the headlines might have read

That all of us had perished …

that all of us were dead.

But they would have been so wrong

‘cause I’m more alive than then!

I walk the streets of Glory,

and I walk here with my Friend!



I’m with Jesus!

What a Glorious Sight!

I KNOW Jesus!

And everything’s so right.

I HEAR Jesus!

like I never did before!

I’ve had JOY since

we walked through Life’s door!


Very truly I tell you,

whoever obeys My Word

will never see death.

John 8:51 (NIV)


How Much Should I Pay For My Heart?

To listen to the audio blog posting, click here.

When I was 18 months old, I had a fall that resulted in my two front baby teeth being knocked out.  My parents were told my permanent teeth would be fine, but they weren’t.  They came in crooked and deformed.  The roots had been damaged.  They had to be pulled.  I was probably the only child in my elementary school who had dentures.

Additionally, I was very nearsighted.  I started wearing glasses before I started to school.  I was the only child in my class who wore glasses.

My parents were plenteous in Love, but short on money.  I never wanted for anything, but I was aware that my parents had to watch every penny.  I had clean, nicely pressed clothes, but many of them were handed down to me from family or friends.  It was a little embarrassing when an older friend would say in front of others, “Hey, you’re wearing my dress!”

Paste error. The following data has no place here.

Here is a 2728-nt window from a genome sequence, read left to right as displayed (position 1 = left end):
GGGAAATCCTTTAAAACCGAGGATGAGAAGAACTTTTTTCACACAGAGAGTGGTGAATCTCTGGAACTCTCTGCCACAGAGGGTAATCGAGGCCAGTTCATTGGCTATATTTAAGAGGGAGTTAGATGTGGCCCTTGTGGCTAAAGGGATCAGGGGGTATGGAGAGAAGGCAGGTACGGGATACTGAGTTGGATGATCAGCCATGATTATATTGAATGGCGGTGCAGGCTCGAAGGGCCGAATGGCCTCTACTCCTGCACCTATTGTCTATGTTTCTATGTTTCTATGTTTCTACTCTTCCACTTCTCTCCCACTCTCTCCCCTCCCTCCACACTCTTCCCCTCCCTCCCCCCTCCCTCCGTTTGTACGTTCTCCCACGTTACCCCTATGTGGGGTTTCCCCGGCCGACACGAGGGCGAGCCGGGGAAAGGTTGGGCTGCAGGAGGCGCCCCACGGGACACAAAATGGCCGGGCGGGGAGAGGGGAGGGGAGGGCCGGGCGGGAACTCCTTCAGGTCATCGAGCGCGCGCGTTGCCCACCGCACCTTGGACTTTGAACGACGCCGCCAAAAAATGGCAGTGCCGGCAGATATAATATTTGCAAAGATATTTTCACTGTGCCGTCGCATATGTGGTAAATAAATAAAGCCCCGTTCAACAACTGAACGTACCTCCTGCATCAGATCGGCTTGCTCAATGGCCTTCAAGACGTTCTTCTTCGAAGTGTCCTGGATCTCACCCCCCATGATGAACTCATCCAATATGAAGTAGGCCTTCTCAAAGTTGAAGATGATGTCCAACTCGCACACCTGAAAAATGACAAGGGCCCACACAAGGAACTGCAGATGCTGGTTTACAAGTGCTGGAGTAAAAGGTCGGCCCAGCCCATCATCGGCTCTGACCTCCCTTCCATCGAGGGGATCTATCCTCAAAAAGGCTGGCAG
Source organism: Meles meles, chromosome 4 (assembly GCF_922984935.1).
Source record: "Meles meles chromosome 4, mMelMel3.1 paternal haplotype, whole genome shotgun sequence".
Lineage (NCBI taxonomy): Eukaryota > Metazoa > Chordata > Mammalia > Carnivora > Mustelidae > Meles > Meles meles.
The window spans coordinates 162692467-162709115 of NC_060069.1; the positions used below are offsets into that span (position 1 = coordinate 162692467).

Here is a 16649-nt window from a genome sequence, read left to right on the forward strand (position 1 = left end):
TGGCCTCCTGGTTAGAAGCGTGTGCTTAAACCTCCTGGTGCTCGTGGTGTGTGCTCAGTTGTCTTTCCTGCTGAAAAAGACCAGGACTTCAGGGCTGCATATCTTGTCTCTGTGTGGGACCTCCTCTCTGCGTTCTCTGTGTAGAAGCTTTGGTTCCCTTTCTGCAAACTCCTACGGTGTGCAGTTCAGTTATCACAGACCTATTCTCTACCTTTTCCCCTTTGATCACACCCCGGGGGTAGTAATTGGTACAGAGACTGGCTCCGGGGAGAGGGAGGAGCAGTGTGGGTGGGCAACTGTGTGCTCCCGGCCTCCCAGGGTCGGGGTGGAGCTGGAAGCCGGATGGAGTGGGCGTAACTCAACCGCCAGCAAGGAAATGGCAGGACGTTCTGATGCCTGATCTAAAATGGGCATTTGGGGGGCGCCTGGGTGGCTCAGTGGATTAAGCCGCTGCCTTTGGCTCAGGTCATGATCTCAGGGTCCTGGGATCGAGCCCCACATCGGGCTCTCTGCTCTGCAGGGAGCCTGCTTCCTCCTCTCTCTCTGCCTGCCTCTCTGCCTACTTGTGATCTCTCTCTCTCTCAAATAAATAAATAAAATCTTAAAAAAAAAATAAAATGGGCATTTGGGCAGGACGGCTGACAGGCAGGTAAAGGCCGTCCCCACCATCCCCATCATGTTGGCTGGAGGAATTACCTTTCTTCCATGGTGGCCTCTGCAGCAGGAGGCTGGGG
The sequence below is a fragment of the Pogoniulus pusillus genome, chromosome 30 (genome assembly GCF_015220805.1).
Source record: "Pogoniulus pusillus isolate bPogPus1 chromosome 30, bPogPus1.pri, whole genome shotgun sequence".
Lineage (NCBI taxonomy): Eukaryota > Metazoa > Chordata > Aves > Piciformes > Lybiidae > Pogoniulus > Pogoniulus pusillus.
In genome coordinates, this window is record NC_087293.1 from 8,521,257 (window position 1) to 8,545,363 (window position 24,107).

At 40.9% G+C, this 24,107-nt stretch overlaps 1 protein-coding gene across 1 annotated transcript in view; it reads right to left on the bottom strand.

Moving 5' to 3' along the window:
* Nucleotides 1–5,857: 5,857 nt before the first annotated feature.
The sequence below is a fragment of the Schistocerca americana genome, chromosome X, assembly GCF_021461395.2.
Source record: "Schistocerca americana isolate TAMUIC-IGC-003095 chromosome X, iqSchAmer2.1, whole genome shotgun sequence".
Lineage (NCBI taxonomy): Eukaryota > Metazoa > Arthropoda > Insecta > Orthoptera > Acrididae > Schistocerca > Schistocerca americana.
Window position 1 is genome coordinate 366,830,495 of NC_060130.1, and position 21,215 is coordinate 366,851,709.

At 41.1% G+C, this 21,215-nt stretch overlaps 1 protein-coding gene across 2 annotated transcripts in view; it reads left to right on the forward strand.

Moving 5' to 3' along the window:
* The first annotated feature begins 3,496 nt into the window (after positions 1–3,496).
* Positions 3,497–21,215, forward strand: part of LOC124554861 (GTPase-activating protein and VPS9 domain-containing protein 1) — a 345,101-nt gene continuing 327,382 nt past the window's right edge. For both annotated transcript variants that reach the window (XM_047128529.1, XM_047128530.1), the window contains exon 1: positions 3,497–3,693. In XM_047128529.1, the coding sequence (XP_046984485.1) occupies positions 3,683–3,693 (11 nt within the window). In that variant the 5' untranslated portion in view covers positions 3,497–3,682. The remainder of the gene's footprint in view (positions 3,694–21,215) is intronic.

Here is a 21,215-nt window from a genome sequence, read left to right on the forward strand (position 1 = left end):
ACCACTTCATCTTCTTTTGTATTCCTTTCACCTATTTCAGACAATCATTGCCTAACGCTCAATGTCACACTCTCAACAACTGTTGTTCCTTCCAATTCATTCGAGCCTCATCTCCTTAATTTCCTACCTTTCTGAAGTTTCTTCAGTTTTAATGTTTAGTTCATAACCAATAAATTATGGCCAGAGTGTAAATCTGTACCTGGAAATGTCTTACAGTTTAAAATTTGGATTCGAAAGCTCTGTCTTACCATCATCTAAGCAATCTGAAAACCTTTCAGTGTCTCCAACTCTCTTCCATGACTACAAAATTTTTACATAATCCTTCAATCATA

I was shy, sensing I was different from others in my class.  However, that did not stop me from dreaming of a time when I would be the object of admiration, not teasing or whispered jeers.

I thought my time to shine might have come the day the teacher very excitedly told us about a new contest the school was having.  It was a fund raiser the PTA had orchestrated.

Each class would have a king and queen.  Then a king and queen would be selected from the pool of candidates to become king and queen of the whole school.  And the best part was that the king and queen would not be selected based on their looks.

My ugly duckling heart soared.  Each of us was given a big jar.  All we had to do was collect money and fill the jars.  The girl and boy who collected the most money would be the queen and king.

I ran home that day, bursting with excitement.  I told my parents I was going to be the queen of my class and maybe of the whole school!  My mother looked very sad.  My father looked frankly horrified.  They looked at me, then at each other, and back at me again.

Finally my mother spoke.

“Carolyn, where were you planning to get the money?”

I hadn’t exactly figured that part out yet.

“I guess, I’d get some from you, and maybe some from my aunt.  And I can take my jar to church.”

My father then spoke.  “So you are planning to beg for money.”

Even though I was in the second grade, I knew how to make a case.

“It’s not begging, Daddy.  I’m just asking for donations.”

My mother spoke again.

“Carolyn, you do know you are beautiful, don’t you?  You don’t need to be a queen.  Knowing you are beautiful comes from the inside of you, not the outside.”

I began to cry.  My dream was being destroyed.  My parents did not understand.  How could I ever be sure I was pretty if no one but my parents told me so?